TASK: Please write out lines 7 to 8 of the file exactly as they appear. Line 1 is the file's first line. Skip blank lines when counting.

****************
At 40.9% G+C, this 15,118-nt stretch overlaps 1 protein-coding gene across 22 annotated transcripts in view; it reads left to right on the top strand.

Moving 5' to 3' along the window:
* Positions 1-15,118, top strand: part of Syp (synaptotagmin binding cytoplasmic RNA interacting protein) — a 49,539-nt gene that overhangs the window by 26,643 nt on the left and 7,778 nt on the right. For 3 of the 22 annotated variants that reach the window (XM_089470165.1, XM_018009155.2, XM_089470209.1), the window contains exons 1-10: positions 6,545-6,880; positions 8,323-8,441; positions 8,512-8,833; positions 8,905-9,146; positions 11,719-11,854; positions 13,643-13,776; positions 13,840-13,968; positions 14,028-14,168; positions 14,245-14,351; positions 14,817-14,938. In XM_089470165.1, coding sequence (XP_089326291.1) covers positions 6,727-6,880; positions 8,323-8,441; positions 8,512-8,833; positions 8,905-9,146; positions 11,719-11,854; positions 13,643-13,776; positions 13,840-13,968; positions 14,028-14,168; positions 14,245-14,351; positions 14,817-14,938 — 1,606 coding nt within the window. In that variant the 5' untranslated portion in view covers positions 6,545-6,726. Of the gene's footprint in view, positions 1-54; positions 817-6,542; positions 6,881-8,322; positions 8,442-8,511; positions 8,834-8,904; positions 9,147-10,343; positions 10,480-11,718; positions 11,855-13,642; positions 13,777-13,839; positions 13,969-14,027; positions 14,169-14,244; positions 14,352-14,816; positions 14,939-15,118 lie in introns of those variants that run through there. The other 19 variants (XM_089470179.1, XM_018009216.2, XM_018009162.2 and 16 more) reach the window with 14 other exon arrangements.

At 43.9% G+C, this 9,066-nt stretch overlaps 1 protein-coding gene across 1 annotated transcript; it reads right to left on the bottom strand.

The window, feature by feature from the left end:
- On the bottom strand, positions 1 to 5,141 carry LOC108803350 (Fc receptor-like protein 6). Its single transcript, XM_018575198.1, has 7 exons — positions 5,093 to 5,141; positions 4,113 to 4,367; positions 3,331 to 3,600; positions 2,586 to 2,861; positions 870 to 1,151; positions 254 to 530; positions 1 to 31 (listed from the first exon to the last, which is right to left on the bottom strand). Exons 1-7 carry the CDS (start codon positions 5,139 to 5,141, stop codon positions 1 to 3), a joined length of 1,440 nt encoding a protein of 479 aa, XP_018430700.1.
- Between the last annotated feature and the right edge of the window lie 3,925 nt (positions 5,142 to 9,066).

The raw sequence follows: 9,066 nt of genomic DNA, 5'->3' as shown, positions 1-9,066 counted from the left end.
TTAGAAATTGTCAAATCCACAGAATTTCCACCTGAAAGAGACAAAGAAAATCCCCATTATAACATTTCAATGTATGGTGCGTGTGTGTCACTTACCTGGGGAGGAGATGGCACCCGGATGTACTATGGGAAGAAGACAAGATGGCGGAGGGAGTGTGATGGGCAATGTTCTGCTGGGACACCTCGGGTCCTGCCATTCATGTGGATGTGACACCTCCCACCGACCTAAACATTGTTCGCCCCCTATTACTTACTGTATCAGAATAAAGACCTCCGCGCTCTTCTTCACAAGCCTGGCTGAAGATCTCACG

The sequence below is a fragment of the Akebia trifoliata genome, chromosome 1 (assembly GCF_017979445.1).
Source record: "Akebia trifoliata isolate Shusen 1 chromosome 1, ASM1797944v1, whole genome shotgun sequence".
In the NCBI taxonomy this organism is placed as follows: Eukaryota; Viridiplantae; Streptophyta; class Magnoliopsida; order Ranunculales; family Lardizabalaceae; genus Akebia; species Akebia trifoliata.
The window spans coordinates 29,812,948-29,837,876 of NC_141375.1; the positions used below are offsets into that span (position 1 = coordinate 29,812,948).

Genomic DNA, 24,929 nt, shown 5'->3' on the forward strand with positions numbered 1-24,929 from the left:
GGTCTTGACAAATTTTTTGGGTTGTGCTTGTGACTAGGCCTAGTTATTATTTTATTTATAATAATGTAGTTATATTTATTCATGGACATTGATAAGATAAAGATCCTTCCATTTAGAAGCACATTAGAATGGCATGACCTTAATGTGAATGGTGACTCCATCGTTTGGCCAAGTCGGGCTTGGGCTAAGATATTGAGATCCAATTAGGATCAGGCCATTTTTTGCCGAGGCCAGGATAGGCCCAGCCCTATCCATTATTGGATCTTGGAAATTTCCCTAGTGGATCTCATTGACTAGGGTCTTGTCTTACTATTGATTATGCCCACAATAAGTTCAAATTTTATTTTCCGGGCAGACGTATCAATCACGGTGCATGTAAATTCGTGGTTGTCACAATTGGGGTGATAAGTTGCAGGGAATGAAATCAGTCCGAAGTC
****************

- Between the last annotated feature and the right edge of the window lie 3,925 nt (positions 5,142 to 9,066).

The raw sequence follows: 9,066 nt of genomic DNA, 5'->3' as shown, positions 1-9,066 counted from the left end.